Anna Colins

incident response survival guideAll organizations are impacted by a security breach at some point. As the joke goes in the security industry, businesses fall into two categories: those that have been breached and those that don’t know they have been breached. Some organizations don’t know they have had a security incident until the FBI informs them.

A breach can have financial impact, regulatory impact or harm an organization’s brand and reputation. In order to minimize the damage, organizations need to be prepared for this eventuality. Here are some steps that will allow organizations to minimize the damage when a security breach occurs.

1. Acknowledge a breach is going to happen

Many people in security leadership roles communicate that they can prevent security breaches from happening. Imagine a general counsel communicating to the executive team that lawsuits can be prevented from happening. This would be a career-limiting move. The important thing is implementing controls so that when security breaches or lawsuits do happen, the damage is minimized.

2. Create an incident response plan

A properly-written incident response plan will be comprehensive and involve senior leadership from across the organization. These roles include:

  • CIO, CSO, CISO
  • Technical specialists with training in Incident Response (IR) and Forensics skills
  • Often, companies may not have sufficient technical resources internally and outside firms may be required
  • Business executive management including the CEO, CFO and COO
  • General Counsel
  • Outside counsel with experience in IR and Forensics matters
  • Media Communications, including perhaps outside Public Relations and media communications firms.

It is important to note that this cross-functional team should be assembled under the auspices of outside counsel. In other words, hire outside counsel first and then have the law firm retain the technical consultants that will do much of the day-to-day IR work. This is done to provide and extend attorney-client privilege as broadly as possible. Without doing so, much of the work that you may want to remain confidential may be subject to discovery and disclosure.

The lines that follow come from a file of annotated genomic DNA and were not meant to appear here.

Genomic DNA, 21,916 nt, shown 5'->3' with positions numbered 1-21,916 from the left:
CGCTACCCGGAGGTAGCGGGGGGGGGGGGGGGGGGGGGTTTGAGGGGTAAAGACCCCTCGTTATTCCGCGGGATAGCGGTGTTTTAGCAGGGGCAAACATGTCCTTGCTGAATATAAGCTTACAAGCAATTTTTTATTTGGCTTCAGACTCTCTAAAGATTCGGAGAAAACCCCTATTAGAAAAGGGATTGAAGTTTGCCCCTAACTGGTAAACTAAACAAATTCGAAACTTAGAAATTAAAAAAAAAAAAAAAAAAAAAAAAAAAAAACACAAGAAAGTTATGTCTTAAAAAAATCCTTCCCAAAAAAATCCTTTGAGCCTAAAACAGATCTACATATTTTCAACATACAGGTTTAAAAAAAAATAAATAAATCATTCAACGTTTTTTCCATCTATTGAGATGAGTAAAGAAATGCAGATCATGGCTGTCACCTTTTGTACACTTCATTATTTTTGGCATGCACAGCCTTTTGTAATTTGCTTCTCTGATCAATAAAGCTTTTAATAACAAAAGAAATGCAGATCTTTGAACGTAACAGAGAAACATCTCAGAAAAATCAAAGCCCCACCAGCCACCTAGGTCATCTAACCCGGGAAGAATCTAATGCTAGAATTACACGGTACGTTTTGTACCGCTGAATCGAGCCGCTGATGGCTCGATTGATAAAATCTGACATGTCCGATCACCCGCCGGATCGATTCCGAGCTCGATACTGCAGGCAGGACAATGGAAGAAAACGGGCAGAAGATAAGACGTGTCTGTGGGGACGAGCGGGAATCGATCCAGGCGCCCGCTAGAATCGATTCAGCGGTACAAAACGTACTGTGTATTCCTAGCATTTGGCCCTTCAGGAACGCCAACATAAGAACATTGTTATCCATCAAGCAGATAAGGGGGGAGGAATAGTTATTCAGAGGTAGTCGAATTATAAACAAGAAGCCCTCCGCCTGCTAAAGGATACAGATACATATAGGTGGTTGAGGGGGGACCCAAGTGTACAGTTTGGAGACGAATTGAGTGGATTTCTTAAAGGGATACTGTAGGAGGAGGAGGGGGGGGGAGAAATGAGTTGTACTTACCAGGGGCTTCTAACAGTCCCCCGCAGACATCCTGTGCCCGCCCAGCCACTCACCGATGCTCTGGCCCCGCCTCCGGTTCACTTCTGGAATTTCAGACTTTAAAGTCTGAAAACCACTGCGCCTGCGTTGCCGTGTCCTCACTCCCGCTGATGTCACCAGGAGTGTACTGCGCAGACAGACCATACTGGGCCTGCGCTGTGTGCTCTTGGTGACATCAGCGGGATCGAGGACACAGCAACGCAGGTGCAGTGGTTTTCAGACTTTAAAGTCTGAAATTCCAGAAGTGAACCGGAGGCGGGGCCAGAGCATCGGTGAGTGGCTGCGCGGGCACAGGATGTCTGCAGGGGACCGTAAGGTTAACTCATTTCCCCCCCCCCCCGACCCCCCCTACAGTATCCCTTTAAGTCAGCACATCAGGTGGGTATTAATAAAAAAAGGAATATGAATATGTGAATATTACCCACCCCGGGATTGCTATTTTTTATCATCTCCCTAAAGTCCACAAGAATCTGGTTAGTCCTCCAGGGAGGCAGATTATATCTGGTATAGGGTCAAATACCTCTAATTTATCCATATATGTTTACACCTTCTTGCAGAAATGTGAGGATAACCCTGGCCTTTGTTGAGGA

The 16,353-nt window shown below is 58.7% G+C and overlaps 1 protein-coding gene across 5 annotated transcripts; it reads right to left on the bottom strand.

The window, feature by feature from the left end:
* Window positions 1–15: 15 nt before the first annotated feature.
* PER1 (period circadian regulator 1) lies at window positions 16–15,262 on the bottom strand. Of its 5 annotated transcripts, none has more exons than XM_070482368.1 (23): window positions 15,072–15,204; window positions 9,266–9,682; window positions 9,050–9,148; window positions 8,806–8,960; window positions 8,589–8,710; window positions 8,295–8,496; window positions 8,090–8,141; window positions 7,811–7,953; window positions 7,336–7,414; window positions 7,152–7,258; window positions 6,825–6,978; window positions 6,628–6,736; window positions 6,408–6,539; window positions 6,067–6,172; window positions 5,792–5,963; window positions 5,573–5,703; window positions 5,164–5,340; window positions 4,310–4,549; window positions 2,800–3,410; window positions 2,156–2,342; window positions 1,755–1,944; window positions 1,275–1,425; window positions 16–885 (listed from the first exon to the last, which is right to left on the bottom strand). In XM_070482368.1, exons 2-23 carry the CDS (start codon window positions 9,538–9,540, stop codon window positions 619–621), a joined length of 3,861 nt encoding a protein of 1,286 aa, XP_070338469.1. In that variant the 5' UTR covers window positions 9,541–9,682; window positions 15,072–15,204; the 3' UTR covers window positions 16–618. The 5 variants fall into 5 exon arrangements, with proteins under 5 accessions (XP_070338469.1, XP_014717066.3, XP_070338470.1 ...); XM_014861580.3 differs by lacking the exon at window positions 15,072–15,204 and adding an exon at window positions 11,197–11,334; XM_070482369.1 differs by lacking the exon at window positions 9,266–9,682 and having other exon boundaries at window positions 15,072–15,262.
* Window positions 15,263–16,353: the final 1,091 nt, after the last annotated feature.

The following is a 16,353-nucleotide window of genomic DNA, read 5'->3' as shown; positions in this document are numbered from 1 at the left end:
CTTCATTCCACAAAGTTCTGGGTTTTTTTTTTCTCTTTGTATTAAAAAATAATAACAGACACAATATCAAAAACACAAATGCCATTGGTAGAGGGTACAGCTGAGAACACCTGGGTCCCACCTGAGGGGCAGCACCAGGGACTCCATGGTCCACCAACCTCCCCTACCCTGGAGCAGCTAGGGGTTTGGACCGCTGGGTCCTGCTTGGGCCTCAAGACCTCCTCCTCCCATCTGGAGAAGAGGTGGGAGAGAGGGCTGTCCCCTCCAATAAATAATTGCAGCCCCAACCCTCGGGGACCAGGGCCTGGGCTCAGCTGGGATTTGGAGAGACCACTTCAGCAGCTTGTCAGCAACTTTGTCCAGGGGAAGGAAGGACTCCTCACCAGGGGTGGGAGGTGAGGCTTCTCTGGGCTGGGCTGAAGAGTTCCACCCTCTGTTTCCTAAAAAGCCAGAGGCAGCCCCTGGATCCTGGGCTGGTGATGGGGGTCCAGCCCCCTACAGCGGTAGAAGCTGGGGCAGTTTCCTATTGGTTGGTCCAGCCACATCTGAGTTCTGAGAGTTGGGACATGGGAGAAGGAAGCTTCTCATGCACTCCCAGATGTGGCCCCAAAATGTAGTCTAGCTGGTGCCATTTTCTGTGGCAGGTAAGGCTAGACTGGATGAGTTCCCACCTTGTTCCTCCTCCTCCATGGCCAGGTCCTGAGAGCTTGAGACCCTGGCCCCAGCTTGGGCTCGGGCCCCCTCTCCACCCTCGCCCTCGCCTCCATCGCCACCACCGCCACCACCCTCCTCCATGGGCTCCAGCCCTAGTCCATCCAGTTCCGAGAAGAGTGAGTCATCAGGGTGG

3. Use a commercially accepted incident response framework

The National Institute of Standards and Technology (NIST) has 800-61, a mature incident response framework organizations can adopt. There are others. While there is no need to reinvent the wheel when a solution already exists, these frameworks will need to be adopted to your organization. Doing so requires management commitment. People should know who is doing what, when and how, as well as ways to communicate ahead of time.

4. Define what an incident is

Organizations need to understand what an incident is and how severe it is. Examples of an incident include:

  • Intellectual property theft of materials such as strategic plans, financial data, customer information, employee data, engineering designs and much more
  • Organizations in regulated industries, such as healthcare, also have to comply with industry specific regulations. In healthcare, for example, compromise of personally identifiable information (PII) or personal healthcare information (PHI) must be handled in specific ways.

5. Engage law enforcement

It’s important to establish relationships with local police departments, the FBI and the U.S. Secret Service. They will pay much more attention if there is an existing relationship. Conversely, an organization risks being a low priority if they aren’t a known entity.

6.Protect communications

Organizations are extremely vulnerable during an incident and it is easy to ignore details. The bad guys often monitor traditional communications such as email, phones, cell phones and even text messages. Protected side channel communications are required. Take simple and effective precautions such as encrypting cell-phone conversations and text messages.

7.Perform table-top exercises